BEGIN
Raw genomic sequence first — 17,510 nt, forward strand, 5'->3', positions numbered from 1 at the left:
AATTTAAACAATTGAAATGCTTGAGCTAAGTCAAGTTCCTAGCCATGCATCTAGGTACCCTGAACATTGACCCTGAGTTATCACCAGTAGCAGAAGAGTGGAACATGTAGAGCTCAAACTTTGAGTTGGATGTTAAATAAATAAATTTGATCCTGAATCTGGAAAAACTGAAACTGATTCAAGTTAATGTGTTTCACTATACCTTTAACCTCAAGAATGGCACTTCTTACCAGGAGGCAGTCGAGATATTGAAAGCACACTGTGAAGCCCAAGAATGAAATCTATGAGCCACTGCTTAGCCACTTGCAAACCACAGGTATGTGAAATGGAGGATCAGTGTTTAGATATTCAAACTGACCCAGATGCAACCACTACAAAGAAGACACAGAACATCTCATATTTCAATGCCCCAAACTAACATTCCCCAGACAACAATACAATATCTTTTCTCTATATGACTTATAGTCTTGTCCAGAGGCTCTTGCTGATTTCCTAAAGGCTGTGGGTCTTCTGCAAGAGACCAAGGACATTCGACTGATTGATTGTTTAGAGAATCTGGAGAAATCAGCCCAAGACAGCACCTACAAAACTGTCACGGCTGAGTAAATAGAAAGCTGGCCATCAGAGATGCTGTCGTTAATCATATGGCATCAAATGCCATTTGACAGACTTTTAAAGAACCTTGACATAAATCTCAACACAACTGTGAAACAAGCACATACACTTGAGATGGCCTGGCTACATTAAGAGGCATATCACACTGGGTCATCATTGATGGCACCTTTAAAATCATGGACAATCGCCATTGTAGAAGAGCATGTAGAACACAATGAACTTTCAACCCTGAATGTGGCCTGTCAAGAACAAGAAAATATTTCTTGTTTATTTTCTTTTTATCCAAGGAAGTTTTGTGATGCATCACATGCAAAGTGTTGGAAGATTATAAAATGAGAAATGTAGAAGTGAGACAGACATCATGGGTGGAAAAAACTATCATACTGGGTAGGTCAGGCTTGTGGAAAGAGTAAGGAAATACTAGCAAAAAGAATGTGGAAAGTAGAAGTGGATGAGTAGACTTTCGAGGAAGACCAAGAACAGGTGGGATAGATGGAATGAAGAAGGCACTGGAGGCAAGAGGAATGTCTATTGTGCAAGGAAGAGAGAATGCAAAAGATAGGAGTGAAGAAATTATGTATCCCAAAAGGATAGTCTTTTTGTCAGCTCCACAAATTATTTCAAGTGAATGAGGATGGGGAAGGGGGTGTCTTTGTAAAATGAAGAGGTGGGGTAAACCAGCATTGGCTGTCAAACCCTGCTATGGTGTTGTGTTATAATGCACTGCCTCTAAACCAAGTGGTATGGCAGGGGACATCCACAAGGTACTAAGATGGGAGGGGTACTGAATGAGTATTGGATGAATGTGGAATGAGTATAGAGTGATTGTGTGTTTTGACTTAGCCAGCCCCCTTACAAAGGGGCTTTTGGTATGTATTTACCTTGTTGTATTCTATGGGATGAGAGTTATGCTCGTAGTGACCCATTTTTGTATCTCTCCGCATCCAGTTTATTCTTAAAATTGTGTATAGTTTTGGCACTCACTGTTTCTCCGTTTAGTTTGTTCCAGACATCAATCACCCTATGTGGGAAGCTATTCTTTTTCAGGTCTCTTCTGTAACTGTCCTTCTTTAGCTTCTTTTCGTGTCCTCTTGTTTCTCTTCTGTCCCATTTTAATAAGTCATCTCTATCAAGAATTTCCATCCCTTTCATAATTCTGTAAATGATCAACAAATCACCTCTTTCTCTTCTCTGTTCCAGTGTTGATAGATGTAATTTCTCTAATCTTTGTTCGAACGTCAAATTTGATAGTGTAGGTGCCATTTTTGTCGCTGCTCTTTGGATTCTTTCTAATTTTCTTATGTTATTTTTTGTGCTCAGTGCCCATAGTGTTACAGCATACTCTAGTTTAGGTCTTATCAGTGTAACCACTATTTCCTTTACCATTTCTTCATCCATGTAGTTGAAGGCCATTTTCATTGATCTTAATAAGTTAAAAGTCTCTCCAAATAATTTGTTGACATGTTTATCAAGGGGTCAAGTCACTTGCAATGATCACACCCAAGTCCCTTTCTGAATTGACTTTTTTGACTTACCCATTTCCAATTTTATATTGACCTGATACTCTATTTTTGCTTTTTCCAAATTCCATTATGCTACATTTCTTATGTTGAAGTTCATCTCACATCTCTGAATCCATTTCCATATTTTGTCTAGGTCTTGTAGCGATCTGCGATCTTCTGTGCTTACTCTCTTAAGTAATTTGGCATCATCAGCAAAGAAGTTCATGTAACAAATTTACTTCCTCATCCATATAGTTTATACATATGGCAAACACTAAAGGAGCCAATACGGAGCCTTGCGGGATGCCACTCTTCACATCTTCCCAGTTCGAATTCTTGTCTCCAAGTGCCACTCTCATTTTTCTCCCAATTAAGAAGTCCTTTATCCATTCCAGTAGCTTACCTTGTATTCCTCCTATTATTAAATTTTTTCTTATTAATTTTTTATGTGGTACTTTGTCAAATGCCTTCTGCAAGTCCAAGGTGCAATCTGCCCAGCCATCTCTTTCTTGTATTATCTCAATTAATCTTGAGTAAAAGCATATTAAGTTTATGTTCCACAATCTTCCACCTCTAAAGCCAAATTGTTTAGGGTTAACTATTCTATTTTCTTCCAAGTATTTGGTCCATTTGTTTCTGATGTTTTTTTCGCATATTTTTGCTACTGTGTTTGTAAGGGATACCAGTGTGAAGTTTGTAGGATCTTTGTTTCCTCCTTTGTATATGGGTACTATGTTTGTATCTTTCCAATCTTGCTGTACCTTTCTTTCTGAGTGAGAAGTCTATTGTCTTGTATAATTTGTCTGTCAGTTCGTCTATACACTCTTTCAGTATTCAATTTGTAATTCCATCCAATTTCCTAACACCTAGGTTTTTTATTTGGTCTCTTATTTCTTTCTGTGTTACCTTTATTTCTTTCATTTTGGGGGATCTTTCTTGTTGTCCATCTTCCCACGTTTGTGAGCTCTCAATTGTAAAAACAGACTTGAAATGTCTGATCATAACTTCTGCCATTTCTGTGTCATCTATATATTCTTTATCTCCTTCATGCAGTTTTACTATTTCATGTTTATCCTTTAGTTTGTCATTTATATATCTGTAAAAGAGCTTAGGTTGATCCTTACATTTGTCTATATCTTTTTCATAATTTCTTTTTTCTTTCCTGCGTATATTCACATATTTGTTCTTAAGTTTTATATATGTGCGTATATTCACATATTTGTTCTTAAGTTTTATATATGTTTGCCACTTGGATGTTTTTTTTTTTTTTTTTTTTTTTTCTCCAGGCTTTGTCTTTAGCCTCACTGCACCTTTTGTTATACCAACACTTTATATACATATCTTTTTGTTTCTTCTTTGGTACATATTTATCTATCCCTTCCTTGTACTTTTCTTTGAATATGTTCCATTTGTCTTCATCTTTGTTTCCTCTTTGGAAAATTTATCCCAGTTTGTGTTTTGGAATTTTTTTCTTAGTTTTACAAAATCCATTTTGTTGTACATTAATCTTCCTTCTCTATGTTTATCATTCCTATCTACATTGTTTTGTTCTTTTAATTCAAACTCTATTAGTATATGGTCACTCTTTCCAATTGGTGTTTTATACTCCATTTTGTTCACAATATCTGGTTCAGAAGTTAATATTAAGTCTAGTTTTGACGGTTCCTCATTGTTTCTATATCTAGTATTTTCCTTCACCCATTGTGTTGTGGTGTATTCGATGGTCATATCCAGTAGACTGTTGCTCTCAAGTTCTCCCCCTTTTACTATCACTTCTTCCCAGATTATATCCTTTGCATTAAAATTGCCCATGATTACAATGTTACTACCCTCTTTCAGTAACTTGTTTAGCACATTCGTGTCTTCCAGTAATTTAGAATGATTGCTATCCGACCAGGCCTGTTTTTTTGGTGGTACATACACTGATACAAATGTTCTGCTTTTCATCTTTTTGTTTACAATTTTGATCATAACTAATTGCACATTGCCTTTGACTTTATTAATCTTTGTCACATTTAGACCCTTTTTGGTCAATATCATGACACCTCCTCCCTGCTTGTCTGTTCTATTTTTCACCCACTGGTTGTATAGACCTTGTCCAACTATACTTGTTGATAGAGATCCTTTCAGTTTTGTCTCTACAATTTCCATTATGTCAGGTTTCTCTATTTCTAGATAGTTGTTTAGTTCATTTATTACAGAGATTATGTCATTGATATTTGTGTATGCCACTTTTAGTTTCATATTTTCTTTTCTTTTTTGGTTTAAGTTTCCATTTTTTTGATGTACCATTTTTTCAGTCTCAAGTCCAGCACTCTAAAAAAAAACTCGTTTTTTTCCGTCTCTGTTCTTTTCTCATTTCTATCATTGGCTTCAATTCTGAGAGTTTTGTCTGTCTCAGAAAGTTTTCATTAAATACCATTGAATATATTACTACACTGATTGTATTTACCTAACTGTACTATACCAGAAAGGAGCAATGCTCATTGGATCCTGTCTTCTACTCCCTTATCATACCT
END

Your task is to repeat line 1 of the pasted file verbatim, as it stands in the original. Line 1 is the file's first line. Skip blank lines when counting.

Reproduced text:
Raw genomic sequence first — 17,510 nt, forward strand, 5'->3', positions numbered from 1 at the left: